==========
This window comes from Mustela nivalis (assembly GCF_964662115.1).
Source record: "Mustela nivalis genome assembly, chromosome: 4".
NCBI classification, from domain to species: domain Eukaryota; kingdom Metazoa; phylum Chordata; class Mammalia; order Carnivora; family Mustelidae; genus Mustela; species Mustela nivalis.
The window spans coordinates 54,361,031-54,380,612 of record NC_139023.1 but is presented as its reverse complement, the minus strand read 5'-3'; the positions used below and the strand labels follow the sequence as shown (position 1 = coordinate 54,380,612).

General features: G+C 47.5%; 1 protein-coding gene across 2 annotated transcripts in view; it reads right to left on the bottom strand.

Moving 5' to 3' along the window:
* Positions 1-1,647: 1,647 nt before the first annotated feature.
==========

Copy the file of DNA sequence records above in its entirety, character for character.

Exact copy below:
This window comes from Mustela nivalis (assembly GCF_964662115.1).
Source record: "Mustela nivalis genome assembly, chromosome: 4".
NCBI classification, from domain to species: domain Eukaryota; kingdom Metazoa; phylum Chordata; class Mammalia; order Carnivora; family Mustelidae; genus Mustela; species Mustela nivalis.
The window spans coordinates 54,361,031-54,380,612 of record NC_139023.1 but is presented as its reverse complement, the minus strand read 5'-3'; the positions used below and the strand labels follow the sequence as shown (position 1 = coordinate 54,380,612).

General features: G+C 47.5%; 1 protein-coding gene across 2 annotated transcripts in view; it reads right to left on the bottom strand.

Moving 5' to 3' along the window:
* Positions 1-1,647: 1,647 nt before the first annotated feature.